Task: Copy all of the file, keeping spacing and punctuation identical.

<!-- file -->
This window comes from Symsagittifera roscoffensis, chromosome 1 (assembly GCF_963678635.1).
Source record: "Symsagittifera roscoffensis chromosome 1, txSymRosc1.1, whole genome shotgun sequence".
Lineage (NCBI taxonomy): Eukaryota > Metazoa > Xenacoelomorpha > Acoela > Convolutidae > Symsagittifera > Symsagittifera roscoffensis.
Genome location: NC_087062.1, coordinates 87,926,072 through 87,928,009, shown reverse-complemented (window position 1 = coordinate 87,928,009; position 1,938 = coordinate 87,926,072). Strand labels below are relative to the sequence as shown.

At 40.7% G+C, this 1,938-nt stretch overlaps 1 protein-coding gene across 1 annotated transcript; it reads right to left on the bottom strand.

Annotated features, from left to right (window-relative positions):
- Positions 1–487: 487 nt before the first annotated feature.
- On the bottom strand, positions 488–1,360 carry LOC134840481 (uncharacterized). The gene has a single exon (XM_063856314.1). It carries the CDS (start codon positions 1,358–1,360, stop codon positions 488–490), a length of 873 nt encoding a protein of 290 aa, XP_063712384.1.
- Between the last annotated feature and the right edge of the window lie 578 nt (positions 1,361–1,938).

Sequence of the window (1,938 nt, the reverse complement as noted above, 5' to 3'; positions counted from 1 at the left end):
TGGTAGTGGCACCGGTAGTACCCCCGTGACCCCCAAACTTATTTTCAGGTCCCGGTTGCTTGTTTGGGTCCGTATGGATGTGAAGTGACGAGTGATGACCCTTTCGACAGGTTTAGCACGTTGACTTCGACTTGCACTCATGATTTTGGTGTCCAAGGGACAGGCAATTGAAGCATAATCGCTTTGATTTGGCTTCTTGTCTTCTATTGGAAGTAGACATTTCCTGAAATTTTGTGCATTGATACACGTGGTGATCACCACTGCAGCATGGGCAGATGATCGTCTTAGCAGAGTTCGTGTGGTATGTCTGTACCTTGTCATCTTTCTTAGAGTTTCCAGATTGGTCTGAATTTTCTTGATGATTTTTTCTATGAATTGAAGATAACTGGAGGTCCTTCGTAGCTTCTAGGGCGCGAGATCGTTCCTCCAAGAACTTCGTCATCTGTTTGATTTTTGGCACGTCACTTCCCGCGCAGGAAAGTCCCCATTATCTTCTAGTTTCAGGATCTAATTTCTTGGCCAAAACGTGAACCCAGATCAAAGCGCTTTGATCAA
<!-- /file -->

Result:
This window comes from Symsagittifera roscoffensis, chromosome 1 (assembly GCF_963678635.1).
Source record: "Symsagittifera roscoffensis chromosome 1, txSymRosc1.1, whole genome shotgun sequence".
Lineage (NCBI taxonomy): Eukaryota > Metazoa > Xenacoelomorpha > Acoela > Convolutidae > Symsagittifera > Symsagittifera roscoffensis.
Genome location: NC_087062.1, coordinates 87,926,072 through 87,928,009, shown reverse-complemented (window position 1 = coordinate 87,928,009; position 1,938 = coordinate 87,926,072). Strand labels below are relative to the sequence as shown.

At 40.7% G+C, this 1,938-nt stretch overlaps 1 protein-coding gene across 1 annotated transcript; it reads right to left on the bottom strand.

Annotated features, from left to right (window-relative positions):
- Positions 1–487: 487 nt before the first annotated feature.
- On the bottom strand, positions 488–1,360 carry LOC134840481 (uncharacterized). The gene has a single exon (XM_063856314.1). It carries the CDS (start codon positions 1,358–1,360, stop codon positions 488–490), a length of 873 nt encoding a protein of 290 aa, XP_063712384.1.
- Between the last annotated feature and the right edge of the window lie 578 nt (positions 1,361–1,938).

Sequence of the window (1,938 nt, the reverse complement as noted above, 5' to 3'; positions counted from 1 at the left end):
TGGTAGTGGCACCGGTAGTACCCCCGTGACCCCCAAACTTATTTTCAGGTCCCGGTTGCTTGTTTGGGTCCGTATGGATGTGAAGTGACGAGTGATGACCCTTTCGACAGGTTTAGCACGTTGACTTCGACTTGCACTCATGATTTTGGTGTCCAAGGGACAGGCAATTGAAGCATAATCGCTTTGATTTGGCTTCTTGTCTTCTATTGGAAGTAGACATTTCCTGAAATTTTGTGCATTGATACACGTGGTGATCACCACTGCAGCATGGGCAGATGATCGTCTTAGCAGAGTTCGTGTGGTATGTCTGTACCTTGTCATCTTTCTTAGAGTTTCCAGATTGGTCTGAATTTTCTTGATGATTTTTTCTATGAATTGAAGATAACTGGAGGTCCTTCGTAGCTTCTAGGGCGCGAGATCGTTCCTCCAAGAACTTCGTCATCTGTTTGATTTTTGGCACGTCACTTCCCGCGCAGGAAAGTCCCCATTATCTTCTAGTTTCAGGATCTAATTTCTTGGCCAAAACGTGAACCCAGATCAAAGCGCTTTGATCAA